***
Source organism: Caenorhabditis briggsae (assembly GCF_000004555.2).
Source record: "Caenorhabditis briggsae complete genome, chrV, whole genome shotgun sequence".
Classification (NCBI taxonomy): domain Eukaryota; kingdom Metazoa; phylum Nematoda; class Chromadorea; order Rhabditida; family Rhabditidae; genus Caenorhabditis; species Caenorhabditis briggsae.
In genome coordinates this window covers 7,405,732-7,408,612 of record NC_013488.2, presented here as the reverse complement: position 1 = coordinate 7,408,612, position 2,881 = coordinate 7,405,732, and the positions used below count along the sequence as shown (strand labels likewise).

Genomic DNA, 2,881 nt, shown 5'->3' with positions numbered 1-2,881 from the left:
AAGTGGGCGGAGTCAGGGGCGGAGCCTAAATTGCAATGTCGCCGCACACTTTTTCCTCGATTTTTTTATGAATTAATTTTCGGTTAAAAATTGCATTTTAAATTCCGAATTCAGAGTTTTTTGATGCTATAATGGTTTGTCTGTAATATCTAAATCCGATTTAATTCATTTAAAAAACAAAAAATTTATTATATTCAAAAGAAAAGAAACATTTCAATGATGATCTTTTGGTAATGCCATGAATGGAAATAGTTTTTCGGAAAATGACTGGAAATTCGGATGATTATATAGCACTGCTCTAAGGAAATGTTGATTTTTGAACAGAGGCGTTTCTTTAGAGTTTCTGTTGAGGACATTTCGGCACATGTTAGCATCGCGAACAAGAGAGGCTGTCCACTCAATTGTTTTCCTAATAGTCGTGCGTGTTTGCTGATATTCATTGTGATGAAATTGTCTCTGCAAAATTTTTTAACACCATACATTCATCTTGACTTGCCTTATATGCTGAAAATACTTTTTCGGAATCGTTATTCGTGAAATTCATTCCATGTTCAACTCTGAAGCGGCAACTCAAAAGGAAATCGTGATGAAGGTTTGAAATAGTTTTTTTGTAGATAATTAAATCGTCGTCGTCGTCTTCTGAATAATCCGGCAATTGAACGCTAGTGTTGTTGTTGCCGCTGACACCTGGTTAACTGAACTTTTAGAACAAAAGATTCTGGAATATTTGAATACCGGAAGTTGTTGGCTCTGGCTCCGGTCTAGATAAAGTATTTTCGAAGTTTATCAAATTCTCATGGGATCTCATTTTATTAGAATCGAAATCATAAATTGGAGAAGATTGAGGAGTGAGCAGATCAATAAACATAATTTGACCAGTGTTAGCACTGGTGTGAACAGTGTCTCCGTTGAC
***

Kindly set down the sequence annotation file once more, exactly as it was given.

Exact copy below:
Source organism: Caenorhabditis briggsae (assembly GCF_000004555.2).
Source record: "Caenorhabditis briggsae complete genome, chrV, whole genome shotgun sequence".
Classification (NCBI taxonomy): domain Eukaryota; kingdom Metazoa; phylum Nematoda; class Chromadorea; order Rhabditida; family Rhabditidae; genus Caenorhabditis; species Caenorhabditis briggsae.
In genome coordinates this window covers 7,405,732-7,408,612 of record NC_013488.2, presented here as the reverse complement: position 1 = coordinate 7,408,612, position 2,881 = coordinate 7,405,732, and the positions used below count along the sequence as shown (strand labels likewise).

Genomic DNA, 2,881 nt, shown 5'->3' with positions numbered 1-2,881 from the left:
AAGTGGGCGGAGTCAGGGGCGGAGCCTAAATTGCAATGTCGCCGCACACTTTTTCCTCGATTTTTTTATGAATTAATTTTCGGTTAAAAATTGCATTTTAAATTCCGAATTCAGAGTTTTTTGATGCTATAATGGTTTGTCTGTAATATCTAAATCCGATTTAATTCATTTAAAAAACAAAAAATTTATTATATTCAAAAGAAAAGAAACATTTCAATGATGATCTTTTGGTAATGCCATGAATGGAAATAGTTTTTCGGAAAATGACTGGAAATTCGGATGATTATATAGCACTGCTCTAAGGAAATGTTGATTTTTGAACAGAGGCGTTTCTTTAGAGTTTCTGTTGAGGACATTTCGGCACATGTTAGCATCGCGAACAAGAGAGGCTGTCCACTCAATTGTTTTCCTAATAGTCGTGCGTGTTTGCTGATATTCATTGTGATGAAATTGTCTCTGCAAAATTTTTTAACACCATACATTCATCTTGACTTGCCTTATATGCTGAAAATACTTTTTCGGAATCGTTATTCGTGAAATTCATTCCATGTTCAACTCTGAAGCGGCAACTCAAAAGGAAATCGTGATGAAGGTTTGAAATAGTTTTTTTGTAGATAATTAAATCGTCGTCGTCGTCTTCTGAATAATCCGGCAATTGAACGCTAGTGTTGTTGTTGCCGCTGACACCTGGTTAACTGAACTTTTAGAACAAAAGATTCTGGAATATTTGAATACCGGAAGTTGTTGGCTCTGGCTCCGGTCTAGATAAAGTATTTTCGAAGTTTATCAAATTCTCATGGGATCTCATTTTATTAGAATCGAAATCATAAATTGGAGAAGATTGAGGAGTGAGCAGATCAATAAACATAATTTGACCAGTGTTAGCACTGGTGTGAACAGTGTCTCCGTTGAC